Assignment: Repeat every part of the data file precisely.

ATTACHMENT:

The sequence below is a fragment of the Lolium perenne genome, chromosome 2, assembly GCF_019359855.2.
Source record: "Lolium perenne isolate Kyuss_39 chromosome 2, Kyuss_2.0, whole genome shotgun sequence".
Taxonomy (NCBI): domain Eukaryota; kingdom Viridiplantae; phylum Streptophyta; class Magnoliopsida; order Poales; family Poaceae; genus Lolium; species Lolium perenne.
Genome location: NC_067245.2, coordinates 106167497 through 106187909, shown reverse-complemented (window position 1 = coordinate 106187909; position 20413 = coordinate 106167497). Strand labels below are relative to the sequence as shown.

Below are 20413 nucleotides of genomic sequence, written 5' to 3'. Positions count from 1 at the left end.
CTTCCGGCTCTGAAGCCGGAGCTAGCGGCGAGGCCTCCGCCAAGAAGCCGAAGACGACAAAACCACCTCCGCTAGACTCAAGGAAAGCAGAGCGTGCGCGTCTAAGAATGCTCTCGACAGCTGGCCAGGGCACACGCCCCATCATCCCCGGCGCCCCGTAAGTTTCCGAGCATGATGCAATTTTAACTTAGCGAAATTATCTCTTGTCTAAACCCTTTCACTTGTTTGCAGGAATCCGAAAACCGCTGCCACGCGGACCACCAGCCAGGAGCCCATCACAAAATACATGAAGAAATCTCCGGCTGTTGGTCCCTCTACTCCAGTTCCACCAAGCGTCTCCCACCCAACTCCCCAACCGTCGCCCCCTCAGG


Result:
The sequence below is a fragment of the Lolium perenne genome, chromosome 2, assembly GCF_019359855.2.
Source record: "Lolium perenne isolate Kyuss_39 chromosome 2, Kyuss_2.0, whole genome shotgun sequence".
Taxonomy (NCBI): domain Eukaryota; kingdom Viridiplantae; phylum Streptophyta; class Magnoliopsida; order Poales; family Poaceae; genus Lolium; species Lolium perenne.
Genome location: NC_067245.2, coordinates 106167497 through 106187909, shown reverse-complemented (window position 1 = coordinate 106187909; position 20413 = coordinate 106167497). Strand labels below are relative to the sequence as shown.

Below are 20413 nucleotides of genomic sequence, written 5' to 3'. Positions count from 1 at the left end.
CTTCCGGCTCTGAAGCCGGAGCTAGCGGCGAGGCCTCCGCCAAGAAGCCGAAGACGACAAAACCACCTCCGCTAGACTCAAGGAAAGCAGAGCGTGCGCGTCTAAGAATGCTCTCGACAGCTGGCCAGGGCACACGCCCCATCATCCCCGGCGCCCCGTAAGTTTCCGAGCATGATGCAATTTTAACTTAGCGAAATTATCTCTTGTCTAAACCCTTTCACTTGTTTGCAGGAATCCGAAAACCGCTGCCACGCGGACCACCAGCCAGGAGCCCATCACAAAATACATGAAGAAATCTCCGGCTGTTGGTCCCTCTACTCCAGTTCCACCAAGCGTCTCCCACCCAACTCCCCAACCGTCGCCCCCTCAGG